When Dee Moreno makes a deal with a demon—her heart in exchange for an escape from a disastrous home life—she finds the trade may have been more than she bargained for. And becoming “heartless” is only the beginning. What lies ahead is a nightmare far bigger, far more monstrous than anything she could have ever imagined.
With reality turned on its head, Dee has only a group of other deal-making teens to keep her grounded, including the charming but secretive James Lancer. And as something grows between them amid an otherworldy ordeal, Dee begins to wonder: Can she give someone her heart when it’s no longer hers to give?
This book was a surprising win for me. Going in to this read, I wasn’t expecting much. I hadn’t talked to anyone else about it and hadn’t even read the back of the book (sometimes I feel like the synopsis sets me up for something and since I hadn’t read the synopsis I thought it would be more fun to discover the story as I read). I don’t plan on picking up this practice permanently but I figured I was going to read this particular book regardless of the summary so why not just have a bit of a blind date. I’m glad I did!
Anyways, I sort of, kind of adored this book. Emily Lloyd-Jones created a really immersive world. Essentially, the characters exist in our world, only now there are Daemons who you can make deals with. The concept was set up in natural way and we sort of got to discover the idea alongside the main character which made it easy to slip into.
The characters in this book were extremely genuine and authentic. Their interactions and relationships to one another felt realistic. I appreciated that the Emily Lloyd-Jones created a character that, while smart and initially quieter, was able to develop a voice for herself. The character development was excellent for all characters involved, and was also fairly diverse (yay!). I also thought this was an exemplary case of a positive, healthy romantic relationship in YA…. which shouldn’t be hard to find but sadly is. There also weren’t any flat background characters, which was another nice change of pace. Every character had some real, genuine depth that was at least partially explored.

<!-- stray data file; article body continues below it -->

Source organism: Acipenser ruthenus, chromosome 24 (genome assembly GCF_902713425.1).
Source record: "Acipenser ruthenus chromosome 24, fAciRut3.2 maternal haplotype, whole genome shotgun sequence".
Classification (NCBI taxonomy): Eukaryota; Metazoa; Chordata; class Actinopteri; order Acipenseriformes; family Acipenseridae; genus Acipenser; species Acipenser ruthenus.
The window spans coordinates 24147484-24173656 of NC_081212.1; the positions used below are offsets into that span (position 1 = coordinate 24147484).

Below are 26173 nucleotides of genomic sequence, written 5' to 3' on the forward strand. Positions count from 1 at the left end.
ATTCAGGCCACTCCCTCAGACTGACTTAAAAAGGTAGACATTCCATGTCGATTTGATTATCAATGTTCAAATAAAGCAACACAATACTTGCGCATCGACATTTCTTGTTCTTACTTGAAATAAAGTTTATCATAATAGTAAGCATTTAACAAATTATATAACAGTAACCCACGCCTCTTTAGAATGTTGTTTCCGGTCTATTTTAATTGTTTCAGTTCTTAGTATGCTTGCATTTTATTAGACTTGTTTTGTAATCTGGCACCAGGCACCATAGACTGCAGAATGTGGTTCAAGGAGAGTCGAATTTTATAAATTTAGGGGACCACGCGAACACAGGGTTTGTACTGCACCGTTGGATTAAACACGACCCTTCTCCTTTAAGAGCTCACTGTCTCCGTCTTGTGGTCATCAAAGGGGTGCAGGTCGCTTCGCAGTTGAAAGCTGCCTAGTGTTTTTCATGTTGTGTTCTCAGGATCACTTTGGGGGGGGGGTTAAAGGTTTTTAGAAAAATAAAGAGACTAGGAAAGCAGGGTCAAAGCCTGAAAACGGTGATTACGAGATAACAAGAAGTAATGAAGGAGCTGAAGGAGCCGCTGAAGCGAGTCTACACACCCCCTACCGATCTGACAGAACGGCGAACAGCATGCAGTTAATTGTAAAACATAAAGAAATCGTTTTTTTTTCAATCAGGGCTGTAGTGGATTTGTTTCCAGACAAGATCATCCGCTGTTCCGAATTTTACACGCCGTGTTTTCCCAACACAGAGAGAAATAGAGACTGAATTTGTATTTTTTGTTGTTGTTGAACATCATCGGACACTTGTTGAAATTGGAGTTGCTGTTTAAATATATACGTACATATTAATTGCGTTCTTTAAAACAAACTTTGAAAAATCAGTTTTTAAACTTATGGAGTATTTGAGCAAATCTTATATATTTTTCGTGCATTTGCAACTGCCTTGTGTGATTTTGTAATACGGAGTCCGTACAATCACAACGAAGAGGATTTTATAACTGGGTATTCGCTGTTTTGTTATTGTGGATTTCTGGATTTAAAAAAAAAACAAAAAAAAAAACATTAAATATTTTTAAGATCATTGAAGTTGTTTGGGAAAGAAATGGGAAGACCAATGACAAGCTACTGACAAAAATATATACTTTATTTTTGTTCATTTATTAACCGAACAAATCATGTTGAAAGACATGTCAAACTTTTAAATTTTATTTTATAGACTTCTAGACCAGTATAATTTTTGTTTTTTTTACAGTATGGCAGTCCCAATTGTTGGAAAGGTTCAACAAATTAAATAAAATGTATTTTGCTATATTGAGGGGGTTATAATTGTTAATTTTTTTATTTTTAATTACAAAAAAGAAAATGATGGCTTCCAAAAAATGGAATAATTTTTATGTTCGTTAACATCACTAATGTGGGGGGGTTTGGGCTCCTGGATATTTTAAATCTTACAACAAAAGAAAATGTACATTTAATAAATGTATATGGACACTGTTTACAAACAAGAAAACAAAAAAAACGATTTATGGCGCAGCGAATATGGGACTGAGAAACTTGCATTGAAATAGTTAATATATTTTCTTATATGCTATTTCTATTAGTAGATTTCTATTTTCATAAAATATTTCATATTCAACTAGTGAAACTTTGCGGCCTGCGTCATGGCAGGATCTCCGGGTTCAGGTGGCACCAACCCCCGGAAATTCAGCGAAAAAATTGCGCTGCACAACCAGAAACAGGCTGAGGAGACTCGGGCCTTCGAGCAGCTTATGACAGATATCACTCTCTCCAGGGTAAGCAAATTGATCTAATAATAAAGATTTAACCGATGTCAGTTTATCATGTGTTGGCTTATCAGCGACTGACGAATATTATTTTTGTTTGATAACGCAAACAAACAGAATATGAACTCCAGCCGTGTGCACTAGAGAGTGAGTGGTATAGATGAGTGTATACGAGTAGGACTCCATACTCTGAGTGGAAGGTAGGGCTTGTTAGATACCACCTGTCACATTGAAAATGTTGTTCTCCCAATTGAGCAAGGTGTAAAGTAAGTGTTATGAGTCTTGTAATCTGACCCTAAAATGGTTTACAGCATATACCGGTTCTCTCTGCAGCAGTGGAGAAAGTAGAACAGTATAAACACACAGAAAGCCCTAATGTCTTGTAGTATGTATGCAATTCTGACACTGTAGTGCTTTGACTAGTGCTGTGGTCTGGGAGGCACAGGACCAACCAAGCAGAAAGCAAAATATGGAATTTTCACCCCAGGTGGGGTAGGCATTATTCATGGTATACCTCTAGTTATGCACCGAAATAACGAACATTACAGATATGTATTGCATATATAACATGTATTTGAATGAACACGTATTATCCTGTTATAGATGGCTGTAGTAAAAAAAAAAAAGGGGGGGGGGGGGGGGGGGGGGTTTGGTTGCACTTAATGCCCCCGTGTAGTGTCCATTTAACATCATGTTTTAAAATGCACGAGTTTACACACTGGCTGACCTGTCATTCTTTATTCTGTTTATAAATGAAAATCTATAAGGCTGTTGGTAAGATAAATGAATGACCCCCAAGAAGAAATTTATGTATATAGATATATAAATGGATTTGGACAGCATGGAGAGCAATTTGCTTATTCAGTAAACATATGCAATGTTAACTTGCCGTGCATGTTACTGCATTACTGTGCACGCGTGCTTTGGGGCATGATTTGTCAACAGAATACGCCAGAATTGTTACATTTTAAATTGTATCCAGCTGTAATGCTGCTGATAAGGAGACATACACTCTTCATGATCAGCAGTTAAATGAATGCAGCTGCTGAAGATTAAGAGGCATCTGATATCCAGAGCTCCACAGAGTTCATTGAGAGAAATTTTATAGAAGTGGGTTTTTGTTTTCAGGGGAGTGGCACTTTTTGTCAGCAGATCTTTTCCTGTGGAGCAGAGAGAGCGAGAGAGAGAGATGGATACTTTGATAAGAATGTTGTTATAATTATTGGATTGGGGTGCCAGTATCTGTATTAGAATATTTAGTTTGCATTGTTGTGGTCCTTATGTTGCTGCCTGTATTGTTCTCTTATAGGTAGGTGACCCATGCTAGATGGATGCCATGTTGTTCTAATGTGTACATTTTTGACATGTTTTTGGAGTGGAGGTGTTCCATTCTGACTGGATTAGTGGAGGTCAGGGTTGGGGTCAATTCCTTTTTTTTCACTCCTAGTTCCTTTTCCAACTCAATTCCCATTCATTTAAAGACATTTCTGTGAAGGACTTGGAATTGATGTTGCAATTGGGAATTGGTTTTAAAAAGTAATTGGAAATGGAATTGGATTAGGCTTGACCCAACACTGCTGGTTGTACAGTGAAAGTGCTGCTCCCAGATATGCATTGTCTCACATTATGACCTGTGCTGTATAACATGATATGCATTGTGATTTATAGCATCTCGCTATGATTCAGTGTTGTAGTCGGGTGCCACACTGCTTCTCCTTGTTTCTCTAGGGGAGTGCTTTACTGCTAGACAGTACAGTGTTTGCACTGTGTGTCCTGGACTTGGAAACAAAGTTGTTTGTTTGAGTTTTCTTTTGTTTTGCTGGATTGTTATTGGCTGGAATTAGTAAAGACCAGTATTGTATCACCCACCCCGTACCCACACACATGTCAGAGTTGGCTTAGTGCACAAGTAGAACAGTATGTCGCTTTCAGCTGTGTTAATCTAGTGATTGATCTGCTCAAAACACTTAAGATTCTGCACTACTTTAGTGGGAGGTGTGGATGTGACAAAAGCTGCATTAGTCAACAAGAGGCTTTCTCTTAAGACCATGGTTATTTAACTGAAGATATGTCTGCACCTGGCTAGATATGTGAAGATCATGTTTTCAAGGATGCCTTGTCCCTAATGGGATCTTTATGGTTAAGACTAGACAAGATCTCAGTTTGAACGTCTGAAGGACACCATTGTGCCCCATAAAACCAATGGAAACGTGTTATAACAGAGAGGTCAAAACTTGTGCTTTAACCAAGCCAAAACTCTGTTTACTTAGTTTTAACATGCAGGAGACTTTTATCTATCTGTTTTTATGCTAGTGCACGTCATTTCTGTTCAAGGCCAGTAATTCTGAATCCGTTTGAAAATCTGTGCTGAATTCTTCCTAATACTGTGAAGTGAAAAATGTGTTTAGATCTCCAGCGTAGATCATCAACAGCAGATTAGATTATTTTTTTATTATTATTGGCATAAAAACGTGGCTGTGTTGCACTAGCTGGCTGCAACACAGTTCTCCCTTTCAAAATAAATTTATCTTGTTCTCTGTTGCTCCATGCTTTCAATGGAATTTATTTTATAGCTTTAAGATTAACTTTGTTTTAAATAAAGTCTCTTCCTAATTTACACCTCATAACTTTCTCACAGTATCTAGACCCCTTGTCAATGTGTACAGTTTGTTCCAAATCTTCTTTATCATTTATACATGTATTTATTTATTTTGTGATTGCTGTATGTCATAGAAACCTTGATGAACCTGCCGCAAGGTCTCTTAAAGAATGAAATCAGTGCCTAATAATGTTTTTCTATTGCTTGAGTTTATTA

Their is plenty of action in The Hearts We Sold, but I will say that it does read kind of casually. I’m honestly not sure what other authors do to create a build up around big action points, but this book did not do that. Oddly enough, I kind of enjoyed that it didn’t have that build up. Honestly, everything in this book- world building, character development, and plot- happened organically. There were never huge chunks of time wasted building up some big event, which for me prevented the book from dragging. But I will admit that’s something that worked for me, if you’re someone who loves build up and over-blown action scenes, you might not enjoy the casual action as much. I think that, whereas a lot of Fantasy books favor an intense plot to deep characters, this one perfectly balanced both.
This was an enjoyable read for me and I hope it was/is for you as well 🙂
I give this book a 4 of 5!
I am also doing a GIVEAWAY of August releases, The Hearts We Sold included. You can check that out over on my Twitter.